So who has two thumbs and is in the mood for 60s psychedelia? Well, not usually this guy. I know “retro” is officially “nowtro” (great movie!) but for the most part a lot of the bands inspired by past decades of rage don’t tend to do much for me. However, occasionally I fall down a rabbit hole and end up really digging something that normally wouldn’t be in my wheelhouse. That is the case with the latest broadside from Jess and the Ancient Ones (which totally sounds like a great, Cthulu themed Threes Company ripoff sitcom).
The Horse and Other Weird Tales is an album that answers that age old question: what would happen if The Gathering were playing at a music festival in a picturesque corner of Eastern Europe and some college kids wearing sweaters as scarves came up and called them pussies in ridiculous Scandinavian accents? Feeling humiliated and enraged, eager to prove themselves, I think they would angrily blend The Doors with Janis Joplin and throw in some awesome Dax Riggs (Goddamn man put out a new album).
Dax Riggs probably made that for her. Might be where he's been this whole time, in fact, crafting wicker based neck warmers . . .
Wow, that was a convoluted reference. Totally works for this album though because it’s pretty wacky stuff. Trippy, catchy, powerful, but dark. It's that kind of vague darkness where you’re not entirely sure if the band is messing with you or not. One might even call it fuliginous, if one were an asshole.
The guitar sound itself is worth getting the album for. Great riffs but super fuzzy (not distorted, oh no) sounding at times like the dude is playing is, in fact, an Ancient One- a really mellow one though, who kicks back 10000 Fathoms under the sea with a beat up guitar just NAILING it, before rising to the surface to bring down the moon with awesome solos and then descending back into the ooze, decimating legions along the way. What really is at the forefront here is the killer keyboard work (Doors!). The keyboard playing here is definitely the driving force keeping every song rolling alongside sweet, hoppy drumming and raging female vox. As if to drive the point home the first song is called Death is the Doors. Cheeky bastards.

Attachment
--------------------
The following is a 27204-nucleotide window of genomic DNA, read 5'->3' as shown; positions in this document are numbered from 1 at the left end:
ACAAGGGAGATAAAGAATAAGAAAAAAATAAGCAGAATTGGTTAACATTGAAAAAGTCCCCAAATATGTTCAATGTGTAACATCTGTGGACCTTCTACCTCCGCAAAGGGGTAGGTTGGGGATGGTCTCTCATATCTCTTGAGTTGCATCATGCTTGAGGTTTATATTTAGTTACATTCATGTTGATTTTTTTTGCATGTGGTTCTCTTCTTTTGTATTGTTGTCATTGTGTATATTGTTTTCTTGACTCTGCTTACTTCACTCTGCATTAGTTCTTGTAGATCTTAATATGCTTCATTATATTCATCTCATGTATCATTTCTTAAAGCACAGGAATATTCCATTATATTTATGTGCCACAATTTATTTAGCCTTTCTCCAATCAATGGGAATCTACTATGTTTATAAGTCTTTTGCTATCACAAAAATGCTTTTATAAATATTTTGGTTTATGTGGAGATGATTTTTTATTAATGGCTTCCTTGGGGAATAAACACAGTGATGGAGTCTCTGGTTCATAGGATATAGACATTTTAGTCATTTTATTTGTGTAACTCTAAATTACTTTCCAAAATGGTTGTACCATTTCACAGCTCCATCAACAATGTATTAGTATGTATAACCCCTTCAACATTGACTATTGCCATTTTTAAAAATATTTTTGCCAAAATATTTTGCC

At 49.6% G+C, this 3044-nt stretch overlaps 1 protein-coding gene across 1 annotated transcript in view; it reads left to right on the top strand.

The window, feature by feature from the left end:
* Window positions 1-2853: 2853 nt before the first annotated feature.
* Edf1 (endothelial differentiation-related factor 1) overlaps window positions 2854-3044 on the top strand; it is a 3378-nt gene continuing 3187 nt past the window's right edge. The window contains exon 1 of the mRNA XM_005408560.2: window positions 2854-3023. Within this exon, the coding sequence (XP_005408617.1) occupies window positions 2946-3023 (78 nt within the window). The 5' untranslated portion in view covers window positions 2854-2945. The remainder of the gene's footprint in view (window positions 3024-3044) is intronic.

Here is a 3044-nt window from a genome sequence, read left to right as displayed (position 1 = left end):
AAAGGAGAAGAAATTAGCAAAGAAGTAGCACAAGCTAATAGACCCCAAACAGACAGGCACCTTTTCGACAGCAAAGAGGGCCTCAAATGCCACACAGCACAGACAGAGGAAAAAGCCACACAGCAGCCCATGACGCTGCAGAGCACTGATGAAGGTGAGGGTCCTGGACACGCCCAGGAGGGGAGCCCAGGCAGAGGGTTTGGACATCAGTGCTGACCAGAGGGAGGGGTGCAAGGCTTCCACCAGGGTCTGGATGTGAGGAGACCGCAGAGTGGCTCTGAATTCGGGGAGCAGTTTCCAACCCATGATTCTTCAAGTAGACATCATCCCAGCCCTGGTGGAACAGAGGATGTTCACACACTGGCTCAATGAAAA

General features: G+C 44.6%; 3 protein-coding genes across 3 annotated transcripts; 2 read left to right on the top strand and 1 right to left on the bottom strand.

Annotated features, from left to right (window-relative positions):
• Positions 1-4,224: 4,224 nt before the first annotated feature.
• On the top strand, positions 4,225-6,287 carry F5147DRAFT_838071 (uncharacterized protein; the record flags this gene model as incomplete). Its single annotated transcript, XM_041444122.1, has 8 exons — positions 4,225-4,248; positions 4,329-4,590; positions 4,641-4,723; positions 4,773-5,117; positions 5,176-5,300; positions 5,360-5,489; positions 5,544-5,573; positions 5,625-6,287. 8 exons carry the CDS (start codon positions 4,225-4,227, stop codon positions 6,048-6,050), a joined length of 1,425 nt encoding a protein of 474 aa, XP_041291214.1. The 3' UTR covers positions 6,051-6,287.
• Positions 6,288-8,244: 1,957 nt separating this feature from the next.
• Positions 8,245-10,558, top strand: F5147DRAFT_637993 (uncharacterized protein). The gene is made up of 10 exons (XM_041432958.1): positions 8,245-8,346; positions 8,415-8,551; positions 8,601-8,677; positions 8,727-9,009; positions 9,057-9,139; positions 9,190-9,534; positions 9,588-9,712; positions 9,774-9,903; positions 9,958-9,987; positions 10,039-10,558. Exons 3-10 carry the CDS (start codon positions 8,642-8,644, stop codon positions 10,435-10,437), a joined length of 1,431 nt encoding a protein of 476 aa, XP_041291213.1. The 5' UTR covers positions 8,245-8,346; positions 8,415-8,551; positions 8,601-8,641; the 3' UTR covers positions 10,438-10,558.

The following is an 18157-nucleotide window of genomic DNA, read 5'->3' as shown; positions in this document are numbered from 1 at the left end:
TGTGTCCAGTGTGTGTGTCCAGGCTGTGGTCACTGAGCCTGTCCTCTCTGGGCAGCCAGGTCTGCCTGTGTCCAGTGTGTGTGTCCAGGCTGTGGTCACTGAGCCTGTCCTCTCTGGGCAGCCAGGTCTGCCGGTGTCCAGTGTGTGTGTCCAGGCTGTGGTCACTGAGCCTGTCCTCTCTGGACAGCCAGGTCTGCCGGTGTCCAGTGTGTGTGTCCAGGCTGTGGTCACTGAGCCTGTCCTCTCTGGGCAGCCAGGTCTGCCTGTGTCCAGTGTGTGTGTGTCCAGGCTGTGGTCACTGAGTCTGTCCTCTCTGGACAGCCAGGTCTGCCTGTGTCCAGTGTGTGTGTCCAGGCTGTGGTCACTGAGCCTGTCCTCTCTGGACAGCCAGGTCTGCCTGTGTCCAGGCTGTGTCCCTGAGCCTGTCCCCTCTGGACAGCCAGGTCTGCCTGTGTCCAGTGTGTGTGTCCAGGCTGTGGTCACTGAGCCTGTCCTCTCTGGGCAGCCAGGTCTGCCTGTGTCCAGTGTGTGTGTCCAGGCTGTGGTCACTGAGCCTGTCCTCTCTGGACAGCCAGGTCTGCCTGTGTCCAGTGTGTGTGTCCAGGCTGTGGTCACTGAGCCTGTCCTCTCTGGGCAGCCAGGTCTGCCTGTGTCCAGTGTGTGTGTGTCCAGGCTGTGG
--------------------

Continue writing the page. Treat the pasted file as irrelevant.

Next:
This isn’t my usual jam, but I really liked it. The driving rhythms and the vocals work really well together and the songs manage, through their shroom induced haze, to have a degree of epicness to them that surprised me. If you don’t believe me, listen to it and imagine yourself sitting on a couch staring at a lava lamp while Gorgoroth kind of . .sort of . . . lingers awkwardly on bean bag chairs. Production is great, and everyone plays their parts masterfully. If you like trippy rock music, if you still have that one super sexy Janis Joplin poster up in your garage, and if you are the one person in the world who can pull off humming The Doors at work without coming across as a huge tool, jump in to this. Standout tracks for me are sure sure You and Eyes, Death is the Doors, and Return to Hallucinate, but the album works better as a whole then in pieces. Also, at 35 minutes, it’s just long enough to put on, sip an artisanal brew with an absurdly funny name and finish the last drop as it ends.